"Let's continue the chat, continue the call for the PM, for the federal health minister, for these premiers and provincial health ministers to all pull together. Let's get pharmacare happening, let's get long-term care happening, let's make sure our communities are sound." — Elisabeth Ballermann, NUPGE Secretary-Treasurer
Edmonton (20 July 2017) — Proponents of a national pharmacare program met on July 19, at the site of the summer meeting of Premiers at the Council of the Federation held in Edmonton, AB. The rally was organized by the Canadian Health Coalition to bring allies from across the country and supporters together to voice ongoing support for national public health care, as well as to demand a national pharmacare program.
Provinces on the losing end of health care funding
The Trudeau government would not negotiate with the all the provinces, and chose to pressure each province to take a deal that has undercut funding for health care. According to Friends of Medicare, Alberta stands to lose $3.43 billion over 10 years. In real terms, the loss amounts to 524 new public long-term spaces each year.
One of the speakers at the rally was Elisabeth Ballermann, Secretary-Treasurer of the National Union of Public and General Employees (NUPGE). Ballermann formerly held the role of President of the Health Sciences Association of Alberta (HSAA), a union that represents 24,000 health professionals across the province.
NUPGE Secretary-Treasurer speaks to supporters of national public health care
In her speech, Ballermann emphasized the need for governments to create a long overdue national pharmacare program and to invest in a long-term care strategy that addresses the needs of the aging population in Canada. (See video below.)
"I'm here on behalf of the 370,000 members of the National Union of Public and General Employees (NUPGE), many of who are workers in the health care system providing public services. They see the shortcomings of the system that we've been trying to protect for the 60 years that we've had it," said Ballermann.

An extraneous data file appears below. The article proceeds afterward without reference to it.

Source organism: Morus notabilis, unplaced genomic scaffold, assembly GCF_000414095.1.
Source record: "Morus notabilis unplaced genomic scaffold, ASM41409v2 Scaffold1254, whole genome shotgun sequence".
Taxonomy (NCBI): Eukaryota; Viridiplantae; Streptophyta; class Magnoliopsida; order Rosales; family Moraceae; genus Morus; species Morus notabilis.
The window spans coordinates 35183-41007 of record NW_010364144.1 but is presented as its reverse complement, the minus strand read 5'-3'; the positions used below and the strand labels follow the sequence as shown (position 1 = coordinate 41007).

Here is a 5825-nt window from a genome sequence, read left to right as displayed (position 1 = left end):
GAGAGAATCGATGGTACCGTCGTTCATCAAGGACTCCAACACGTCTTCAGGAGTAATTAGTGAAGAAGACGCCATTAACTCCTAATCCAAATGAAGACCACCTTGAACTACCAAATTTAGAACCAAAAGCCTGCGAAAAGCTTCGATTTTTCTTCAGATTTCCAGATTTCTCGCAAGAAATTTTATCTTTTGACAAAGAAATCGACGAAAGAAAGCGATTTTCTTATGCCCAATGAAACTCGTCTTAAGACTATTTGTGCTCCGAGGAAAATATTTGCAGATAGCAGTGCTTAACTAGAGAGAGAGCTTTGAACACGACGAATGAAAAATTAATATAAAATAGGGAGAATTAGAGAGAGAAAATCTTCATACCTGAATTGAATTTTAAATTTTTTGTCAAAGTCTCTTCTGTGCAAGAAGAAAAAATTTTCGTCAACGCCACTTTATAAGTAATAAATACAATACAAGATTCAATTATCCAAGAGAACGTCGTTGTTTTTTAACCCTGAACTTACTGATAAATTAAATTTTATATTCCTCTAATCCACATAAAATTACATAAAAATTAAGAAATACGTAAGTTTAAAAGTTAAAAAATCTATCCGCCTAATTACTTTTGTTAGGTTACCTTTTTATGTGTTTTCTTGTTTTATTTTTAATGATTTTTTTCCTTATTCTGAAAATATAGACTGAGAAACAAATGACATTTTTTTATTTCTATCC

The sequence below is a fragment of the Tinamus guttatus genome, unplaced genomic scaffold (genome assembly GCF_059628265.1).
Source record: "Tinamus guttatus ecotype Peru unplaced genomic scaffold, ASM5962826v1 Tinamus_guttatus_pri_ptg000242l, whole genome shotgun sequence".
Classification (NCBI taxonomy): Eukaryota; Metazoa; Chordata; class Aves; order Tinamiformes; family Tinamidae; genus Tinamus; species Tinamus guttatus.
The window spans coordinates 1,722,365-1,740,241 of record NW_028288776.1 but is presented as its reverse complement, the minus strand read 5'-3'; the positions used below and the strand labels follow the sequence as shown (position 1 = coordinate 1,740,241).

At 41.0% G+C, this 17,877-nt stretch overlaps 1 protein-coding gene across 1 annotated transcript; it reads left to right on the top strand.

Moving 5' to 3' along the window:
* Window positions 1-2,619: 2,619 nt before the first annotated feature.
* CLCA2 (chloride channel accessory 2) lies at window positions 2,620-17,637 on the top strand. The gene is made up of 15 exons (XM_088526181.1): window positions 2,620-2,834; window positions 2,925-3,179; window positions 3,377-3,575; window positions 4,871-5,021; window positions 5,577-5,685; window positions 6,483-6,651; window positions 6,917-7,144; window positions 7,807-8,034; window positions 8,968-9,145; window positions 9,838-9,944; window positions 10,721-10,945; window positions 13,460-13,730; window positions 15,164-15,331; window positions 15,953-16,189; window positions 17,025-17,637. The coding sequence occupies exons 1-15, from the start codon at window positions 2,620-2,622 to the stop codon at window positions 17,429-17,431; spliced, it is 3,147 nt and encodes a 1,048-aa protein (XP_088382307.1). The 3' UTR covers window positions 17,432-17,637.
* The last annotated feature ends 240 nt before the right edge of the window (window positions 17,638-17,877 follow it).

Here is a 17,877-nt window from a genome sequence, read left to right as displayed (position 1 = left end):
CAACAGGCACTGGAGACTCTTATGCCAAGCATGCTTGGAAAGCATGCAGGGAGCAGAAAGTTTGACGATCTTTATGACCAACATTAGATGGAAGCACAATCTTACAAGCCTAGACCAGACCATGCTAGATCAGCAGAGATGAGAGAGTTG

"They are standing with us, with you, and with all Canadians to call for the national pharmacare program that we've been needing for forever, one that will keep people out of hospitals and make sure that we can be productive members of society. They are in proper long-term care facilities providing services, they are in the community providing good health care," Ballermann continued.
"So at the risk of being redundant, all of those 370,000 workers will join the millions of workers represented here through labour leaders, and all Canadians, demanding from our federal government and our premiers that we finally get the pharmacare program that ensures that when we get sick, when we are diagnosed with problems, that we can actually treat those problems. One that ensures that we can get those medications that will keep us out of health care, that will keep us in our communities with our families. Let's continue the chat, continue the call for the PM, for the federal health minister, for these premiers and provincial health ministers to all pull together. Let's get pharmacare happening, let's get long-term care happening, let's make sure our communities are sound."
NUPGE on record advocating for improved long-term care and pharmacare
At the last national convention of NUPGE members, a policy paper was introduced calling for the creation of a national drug program.
There are more than 3 million Canadians who are either uninsured or under insured for the cost of drugs. 8 million Canadian workers and their immediate families receive coverage with private drug insurance through their jobs. But plans vary — they can be lost if workers quit or lose their jobs, or even if they retire. And nearly 42 per cent of Canadian workers don’t have workplace drug coverage.
Canada remains one of the few industrialized countries without a national drug program. Instead, there is a hodgepodge of provincial and territorial programs providing coverage. Where you live, or where you work, should not be a factor in whether you get the medications you need.
Research has concluded that a universal public drug plan would save up to $12.7 billion a year. A national drug program would be a cost-effective way to ensure all Canadians have access to the medications they need as well as a way to control drug costs. It would allow providers to negotiate with drug manufacturers on the best price, and it would bring a significant reduction in administrative costs.
"There is no better time to act on these crucial programs," said Ballermann. "We will be facing a health care crisis, with no plan on how to solve it. Governments need to start acting now."
The National Union of Public and General Employees (NUPGE) is one of Canada's largest labour organizations with over 370,000 members. Our mission is to improve the lives of working families and to build a stronger Canada by ensuring our common wealth is used for the common good. ~ NUPGE